These are the other 10 bases of Cavalry, but these make heavier versions of the Cavalry regiments. Here you’ll have 4 bases of Cuirassiers, 3 bases of Carabiniers and 3 bases of Dragoons. Again, you have the inclusion of an artillery piece on each sprue and two french eagles. There were a lot more Cuirassiers and Dragoons at Waterloo than Carabiniers but I can understand why Warlord have included one of each type on the sprue.

Sprue 3 Infantry

There’s loads of infantry… all told just over 800 men. The detail on the sprues is incredible given their size, and time has been taken to differentiate the flank companies of Grenadiers and Voltigeurs from the centre companies.

This sprue is packed. You’ve eight stands of infantry and enough skirmishing Voltigeurs for another stand, as well as some foot artillery and a command figure.

Bases

Bases… lots of them!

Of course, none of these would play well without the basic addition of bases… just look at that pile! It’s huge.

Dice

And some dice… as if wargamers don’t have enough to build their own fort! Still a good inclusion for a starter set.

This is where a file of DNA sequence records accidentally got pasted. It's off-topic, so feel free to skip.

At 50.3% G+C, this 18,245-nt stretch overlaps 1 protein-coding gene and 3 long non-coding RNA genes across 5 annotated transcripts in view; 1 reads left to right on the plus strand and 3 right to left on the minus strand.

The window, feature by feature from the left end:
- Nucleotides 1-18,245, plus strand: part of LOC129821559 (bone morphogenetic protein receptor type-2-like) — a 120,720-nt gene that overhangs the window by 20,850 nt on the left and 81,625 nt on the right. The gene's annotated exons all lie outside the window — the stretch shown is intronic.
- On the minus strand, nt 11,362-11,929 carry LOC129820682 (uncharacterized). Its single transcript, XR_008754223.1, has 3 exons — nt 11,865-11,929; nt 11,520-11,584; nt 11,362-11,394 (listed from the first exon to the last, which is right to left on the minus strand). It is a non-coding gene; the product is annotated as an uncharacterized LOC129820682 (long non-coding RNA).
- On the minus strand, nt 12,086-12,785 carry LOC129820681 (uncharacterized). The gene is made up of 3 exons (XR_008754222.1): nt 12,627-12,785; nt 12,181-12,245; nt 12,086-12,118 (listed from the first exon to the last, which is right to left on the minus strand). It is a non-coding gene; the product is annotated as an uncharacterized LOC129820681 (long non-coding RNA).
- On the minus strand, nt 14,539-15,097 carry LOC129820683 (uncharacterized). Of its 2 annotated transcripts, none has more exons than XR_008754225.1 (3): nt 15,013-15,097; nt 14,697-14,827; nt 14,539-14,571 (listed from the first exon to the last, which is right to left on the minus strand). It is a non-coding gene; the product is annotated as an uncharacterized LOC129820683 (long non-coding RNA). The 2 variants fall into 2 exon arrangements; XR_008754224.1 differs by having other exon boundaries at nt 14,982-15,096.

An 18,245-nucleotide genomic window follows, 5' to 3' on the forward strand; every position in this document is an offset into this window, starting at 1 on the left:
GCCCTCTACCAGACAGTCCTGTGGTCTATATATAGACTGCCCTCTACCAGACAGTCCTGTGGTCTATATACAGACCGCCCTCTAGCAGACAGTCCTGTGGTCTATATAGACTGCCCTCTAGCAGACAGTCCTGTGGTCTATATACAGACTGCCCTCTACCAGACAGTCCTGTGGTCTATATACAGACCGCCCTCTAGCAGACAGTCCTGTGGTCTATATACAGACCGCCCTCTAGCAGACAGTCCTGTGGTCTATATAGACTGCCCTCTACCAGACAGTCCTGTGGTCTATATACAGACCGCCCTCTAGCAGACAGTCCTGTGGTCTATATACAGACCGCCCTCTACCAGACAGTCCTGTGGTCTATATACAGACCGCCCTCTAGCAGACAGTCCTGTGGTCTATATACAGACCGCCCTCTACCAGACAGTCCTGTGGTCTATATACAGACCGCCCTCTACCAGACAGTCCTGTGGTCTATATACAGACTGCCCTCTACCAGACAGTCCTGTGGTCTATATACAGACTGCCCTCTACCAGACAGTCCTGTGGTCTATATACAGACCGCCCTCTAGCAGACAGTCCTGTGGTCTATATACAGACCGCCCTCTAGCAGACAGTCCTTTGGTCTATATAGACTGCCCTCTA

Declan’s picture of the dice included

Decoster’s House – Building

Decoster’s House

Warlord games have teamed up with Sarissa Precision to bring some scenery with the boxset which also comes with its own painting guide and stencil.

Flags & Painting Guide

A great addition is a full colour sheet of French flags. This will really add to the colour and make the regiments individual on the tabletop. Well done to Warlord games for this inclusion.

Rulesbook

The full rules book for the Waterloo Campaign in Epic Battles. This appears to be a full rulebook at 260 pages. It’s in glorious full colour as well and means you don’t need a separate copy of any of the existing Black Powder rule books.

Summary

This is a great box, and real value for money. It should draw many GW fans looking to get into Napoleonics. Declan and I are just two of them.